For the last few months, we at 2ndQuadrant have been working on merging PostgreSQL 9.6 into Postgres-XL, which turned out to be quite challenging for various reasons, and took more time than initially planned due to several invasive upstream changes. If you’re interested, look at the official repository here (look at the “master” branch for now).There’s still quite a bit of work to be done - merging a few remaining bits from upstream, fixing known bugs and regression failures, testing, etc. If you’re considering contributing to Postgres-XL, this is an ideal opportunity (send me an e-mail and I’ll help you with the first steps).But overall, Postgres-XL 9.6 is clearly a major step forward in a number of important areas.(more…)
Let me discuss a topic that is not inherently PostgreSQL specific, but that I regularly run into while investigating issues on customer systems, evaluating "supportability" of those systems, etc. It's the importance of having a monitoring solution for system metrics, configuring it reasonably, and why sar is still by far my favorite tool (at least on Linux).(more…)
…and why I’m glad I did.It’s not all technical… Who knew?!Last year, Pycon7 was held right about the time I joined 2ndQuadrant. Seeing as I was new to the technology AND the Italian language (note: there was an English track), I opted out of attending. Well, after attending Pycon8, I can say that I won’t make that mistake again!Over the past year working in the Open Source community, I’ve learned more technical information than I could have ever imagined. Even then, attending a technical conference and understanding (completely) technical talks seemed a little far-fetched. Or so I thought!Since being introduced to the wonderful world of Open Source, PostgreSQL, and numerous other technologies - I’m continuously fascinated by the way that the communities intertwine. These te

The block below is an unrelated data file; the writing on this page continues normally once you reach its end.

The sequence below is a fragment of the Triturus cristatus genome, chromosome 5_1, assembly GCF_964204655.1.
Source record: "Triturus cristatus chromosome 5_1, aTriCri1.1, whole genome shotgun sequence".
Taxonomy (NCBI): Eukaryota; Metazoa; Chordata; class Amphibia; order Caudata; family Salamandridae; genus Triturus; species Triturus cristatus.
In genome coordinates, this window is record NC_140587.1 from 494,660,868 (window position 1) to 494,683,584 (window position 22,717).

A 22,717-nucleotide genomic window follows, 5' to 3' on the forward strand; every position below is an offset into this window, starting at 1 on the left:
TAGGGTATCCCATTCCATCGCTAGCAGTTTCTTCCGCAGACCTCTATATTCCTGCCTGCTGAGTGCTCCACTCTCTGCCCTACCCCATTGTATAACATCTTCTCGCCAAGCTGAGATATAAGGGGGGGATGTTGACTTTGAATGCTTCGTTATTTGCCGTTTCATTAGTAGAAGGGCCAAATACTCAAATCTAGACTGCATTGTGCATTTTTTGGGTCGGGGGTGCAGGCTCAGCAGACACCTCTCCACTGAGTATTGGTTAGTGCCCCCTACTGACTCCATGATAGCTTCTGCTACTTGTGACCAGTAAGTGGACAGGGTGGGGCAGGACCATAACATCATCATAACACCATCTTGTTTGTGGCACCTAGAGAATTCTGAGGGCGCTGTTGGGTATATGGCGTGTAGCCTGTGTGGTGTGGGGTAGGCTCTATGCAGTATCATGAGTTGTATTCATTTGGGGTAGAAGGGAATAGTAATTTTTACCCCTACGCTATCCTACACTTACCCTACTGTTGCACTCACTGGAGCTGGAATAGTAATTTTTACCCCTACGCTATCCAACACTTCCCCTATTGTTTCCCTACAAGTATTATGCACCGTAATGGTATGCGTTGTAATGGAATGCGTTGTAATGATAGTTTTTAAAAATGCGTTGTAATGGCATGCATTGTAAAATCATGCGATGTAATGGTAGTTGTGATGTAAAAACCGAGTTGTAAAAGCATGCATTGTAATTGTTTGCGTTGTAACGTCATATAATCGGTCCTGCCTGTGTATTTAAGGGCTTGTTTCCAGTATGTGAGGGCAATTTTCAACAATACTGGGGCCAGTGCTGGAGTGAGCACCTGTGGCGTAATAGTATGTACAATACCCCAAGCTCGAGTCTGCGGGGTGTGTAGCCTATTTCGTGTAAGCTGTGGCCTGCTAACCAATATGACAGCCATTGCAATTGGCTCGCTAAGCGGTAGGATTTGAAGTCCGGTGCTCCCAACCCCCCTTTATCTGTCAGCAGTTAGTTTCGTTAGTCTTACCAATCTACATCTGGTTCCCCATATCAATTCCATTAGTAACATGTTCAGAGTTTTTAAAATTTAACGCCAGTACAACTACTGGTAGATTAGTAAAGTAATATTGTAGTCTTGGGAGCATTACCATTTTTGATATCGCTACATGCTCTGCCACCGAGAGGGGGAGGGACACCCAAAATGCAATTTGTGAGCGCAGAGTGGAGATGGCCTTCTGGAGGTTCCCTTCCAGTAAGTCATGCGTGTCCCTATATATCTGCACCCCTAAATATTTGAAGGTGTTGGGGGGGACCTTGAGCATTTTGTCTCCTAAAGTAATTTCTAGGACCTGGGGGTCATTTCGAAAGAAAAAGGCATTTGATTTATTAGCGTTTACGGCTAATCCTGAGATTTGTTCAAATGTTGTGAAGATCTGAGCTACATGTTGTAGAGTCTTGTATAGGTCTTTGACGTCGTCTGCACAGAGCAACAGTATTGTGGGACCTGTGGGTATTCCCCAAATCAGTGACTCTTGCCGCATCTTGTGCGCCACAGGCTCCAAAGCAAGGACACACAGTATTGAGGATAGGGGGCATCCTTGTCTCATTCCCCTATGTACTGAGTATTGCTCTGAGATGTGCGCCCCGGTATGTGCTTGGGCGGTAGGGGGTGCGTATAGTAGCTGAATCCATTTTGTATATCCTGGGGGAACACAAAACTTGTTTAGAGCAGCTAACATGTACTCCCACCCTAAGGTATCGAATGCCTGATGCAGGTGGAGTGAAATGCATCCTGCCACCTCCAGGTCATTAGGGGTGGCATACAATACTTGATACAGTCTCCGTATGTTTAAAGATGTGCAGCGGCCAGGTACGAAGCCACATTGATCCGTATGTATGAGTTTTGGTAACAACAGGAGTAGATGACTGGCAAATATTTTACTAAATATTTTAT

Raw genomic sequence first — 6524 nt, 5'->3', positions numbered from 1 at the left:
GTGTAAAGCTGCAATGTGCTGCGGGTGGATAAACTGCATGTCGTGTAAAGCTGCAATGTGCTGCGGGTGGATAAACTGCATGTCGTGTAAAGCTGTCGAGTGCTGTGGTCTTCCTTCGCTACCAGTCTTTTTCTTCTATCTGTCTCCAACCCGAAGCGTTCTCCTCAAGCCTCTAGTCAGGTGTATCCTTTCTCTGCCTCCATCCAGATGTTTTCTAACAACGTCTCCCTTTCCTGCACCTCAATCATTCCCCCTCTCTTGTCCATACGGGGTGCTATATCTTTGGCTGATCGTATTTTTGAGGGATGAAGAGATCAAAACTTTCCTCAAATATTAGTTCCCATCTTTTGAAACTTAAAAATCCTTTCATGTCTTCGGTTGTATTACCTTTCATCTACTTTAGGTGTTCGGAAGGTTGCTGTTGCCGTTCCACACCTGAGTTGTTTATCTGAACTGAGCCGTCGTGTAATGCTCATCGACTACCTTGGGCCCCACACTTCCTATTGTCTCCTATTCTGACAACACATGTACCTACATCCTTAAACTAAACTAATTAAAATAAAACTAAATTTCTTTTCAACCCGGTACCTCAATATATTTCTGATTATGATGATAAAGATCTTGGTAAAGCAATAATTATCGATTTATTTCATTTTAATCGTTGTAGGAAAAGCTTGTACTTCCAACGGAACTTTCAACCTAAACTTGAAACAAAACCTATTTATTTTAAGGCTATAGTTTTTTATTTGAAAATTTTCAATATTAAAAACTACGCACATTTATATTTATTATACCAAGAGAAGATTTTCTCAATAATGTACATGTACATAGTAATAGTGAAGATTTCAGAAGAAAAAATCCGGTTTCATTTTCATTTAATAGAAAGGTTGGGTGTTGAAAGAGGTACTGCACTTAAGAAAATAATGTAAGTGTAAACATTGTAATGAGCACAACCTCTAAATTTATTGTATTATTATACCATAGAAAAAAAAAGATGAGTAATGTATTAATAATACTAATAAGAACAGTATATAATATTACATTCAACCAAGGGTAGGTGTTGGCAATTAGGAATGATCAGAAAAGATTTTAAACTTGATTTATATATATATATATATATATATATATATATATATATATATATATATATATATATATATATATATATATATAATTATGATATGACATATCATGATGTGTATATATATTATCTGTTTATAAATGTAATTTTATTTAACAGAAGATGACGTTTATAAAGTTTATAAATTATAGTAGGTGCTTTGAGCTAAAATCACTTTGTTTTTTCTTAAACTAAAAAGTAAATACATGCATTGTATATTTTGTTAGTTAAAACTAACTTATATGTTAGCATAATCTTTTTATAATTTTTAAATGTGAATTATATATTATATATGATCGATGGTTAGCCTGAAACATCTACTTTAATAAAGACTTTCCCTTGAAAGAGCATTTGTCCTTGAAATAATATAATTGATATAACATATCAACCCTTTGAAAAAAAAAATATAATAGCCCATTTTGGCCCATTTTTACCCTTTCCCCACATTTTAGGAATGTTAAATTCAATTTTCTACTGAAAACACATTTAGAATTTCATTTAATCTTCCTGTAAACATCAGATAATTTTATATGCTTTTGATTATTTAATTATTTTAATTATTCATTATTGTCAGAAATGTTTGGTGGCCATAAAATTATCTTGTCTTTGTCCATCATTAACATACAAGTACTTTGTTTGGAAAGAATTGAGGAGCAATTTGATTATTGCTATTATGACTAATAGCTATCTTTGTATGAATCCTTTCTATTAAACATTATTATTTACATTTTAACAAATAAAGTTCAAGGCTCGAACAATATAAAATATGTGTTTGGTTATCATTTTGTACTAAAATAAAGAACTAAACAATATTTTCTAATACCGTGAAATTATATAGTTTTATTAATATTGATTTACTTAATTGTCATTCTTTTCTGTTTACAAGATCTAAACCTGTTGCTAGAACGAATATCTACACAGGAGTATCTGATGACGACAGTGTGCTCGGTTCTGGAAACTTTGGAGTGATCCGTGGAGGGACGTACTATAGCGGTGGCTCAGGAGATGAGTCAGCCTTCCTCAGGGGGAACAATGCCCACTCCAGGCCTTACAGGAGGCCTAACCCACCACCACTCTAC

A few weeks ago I explained basics of autovacuum tuning. At the end of that post I promised to look into problems with vacuuming soon. Well, it took a bit longer than I planned, but here we go.To quickly recap, autovacuum is a background process cleaning up dead rows, e.g. old deleted row versions. You can also perform the cleanup manually by running VACUUM, but autovacuum does that automatically depending on the amount of dead rows in the table, at the right moment - not too often but frequently enough to keep the amount of "garbage" under control.(more…)
It’s still appropriate though. Because that is what we are - thought leaders in open source PostgreSQL. But that's not what I am here to talk about.The name "2ndQuadrant" comes from "The Seven Habits of Highly Effective People" by Stephen Covey, specifically Habit 3 "Put First Things First", p.151. It refers to the classification of tasks in terms of 2 axes: Importance and Urgency. The second quadrant is the Important, Not Urgent quadrant. According to Covey, if you concentrate on doing work in that space, it leads to "vision, perspective, balance, discipline, control and few crises" - i.e. you focus on your long-term vision and your ability to execute short to medium term goals is also impeccable.These are all qualities highly valued by every individual at 2ndQuadrant; so th